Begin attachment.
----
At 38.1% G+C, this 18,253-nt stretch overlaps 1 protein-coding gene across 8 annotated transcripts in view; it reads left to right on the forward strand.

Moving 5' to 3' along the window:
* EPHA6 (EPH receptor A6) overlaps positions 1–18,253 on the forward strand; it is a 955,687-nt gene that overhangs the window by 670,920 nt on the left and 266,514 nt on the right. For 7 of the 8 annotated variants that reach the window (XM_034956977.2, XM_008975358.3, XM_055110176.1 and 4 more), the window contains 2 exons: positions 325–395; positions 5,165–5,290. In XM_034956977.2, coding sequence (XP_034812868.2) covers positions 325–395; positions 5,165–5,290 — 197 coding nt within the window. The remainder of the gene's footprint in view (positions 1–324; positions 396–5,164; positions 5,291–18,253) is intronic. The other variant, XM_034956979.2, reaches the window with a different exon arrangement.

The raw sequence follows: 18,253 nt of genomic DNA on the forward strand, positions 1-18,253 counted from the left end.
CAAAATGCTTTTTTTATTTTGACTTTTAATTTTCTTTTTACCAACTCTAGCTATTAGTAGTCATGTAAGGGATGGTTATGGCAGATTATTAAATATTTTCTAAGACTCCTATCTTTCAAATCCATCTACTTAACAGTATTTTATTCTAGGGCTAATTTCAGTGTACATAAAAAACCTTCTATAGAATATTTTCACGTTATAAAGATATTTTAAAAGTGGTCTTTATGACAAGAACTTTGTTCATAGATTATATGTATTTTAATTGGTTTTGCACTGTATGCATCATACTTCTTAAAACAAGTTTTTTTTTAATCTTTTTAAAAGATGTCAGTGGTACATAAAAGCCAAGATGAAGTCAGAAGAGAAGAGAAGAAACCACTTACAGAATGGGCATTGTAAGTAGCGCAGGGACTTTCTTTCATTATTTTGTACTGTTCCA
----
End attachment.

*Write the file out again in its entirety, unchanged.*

At 38.1% G+C, this 18,253-nt stretch overlaps 1 protein-coding gene across 8 annotated transcripts in view; it reads left to right on the forward strand.

Moving 5' to 3' along the window:
* EPHA6 (EPH receptor A6) overlaps positions 1–18,253 on the forward strand; it is a 955,687-nt gene that overhangs the window by 670,920 nt on the left and 266,514 nt on the right. For 7 of the 8 annotated variants that reach the window (XM_034956977.2, XM_008975358.3, XM_055110176.1 and 4 more), the window contains 2 exons: positions 325–395; positions 5,165–5,290. In XM_034956977.2, coding sequence (XP_034812868.2) covers positions 325–395; positions 5,165–5,290 — 197 coding nt within the window. The remainder of the gene's footprint in view (positions 1–324; positions 396–5,164; positions 5,291–18,253) is intronic. The other variant, XM_034956979.2, reaches the window with a different exon arrangement.

The raw sequence follows: 18,253 nt of genomic DNA on the forward strand, positions 1-18,253 counted from the left end.
CAAAATGCTTTTTTTATTTTGACTTTTAATTTTCTTTTTACCAACTCTAGCTATTAGTAGTCATGTAAGGGATGGTTATGGCAGATTATTAAATATTTTCTAAGACTCCTATCTTTCAAATCCATCTACTTAACAGTATTTTATTCTAGGGCTAATTTCAGTGTACATAAAAAACCTTCTATAGAATATTTTCACGTTATAAAGATATTTTAAAAGTGGTCTTTATGACAAGAACTTTGTTCATAGATTATATGTATTTTAATTGGTTTTGCACTGTATGCATCATACTTCTTAAAACAAGTTTTTTTTTAATCTTTTTAAAAGATGTCAGTGGTACATAAAAGCCAAGATGAAGTCAGAAGAGAAGAGAAGAAACCACTTACAGAATGGGCATTGTAAGTAGCGCAGGGACTTTCTTTCATTATTTTGTACTGTTCCA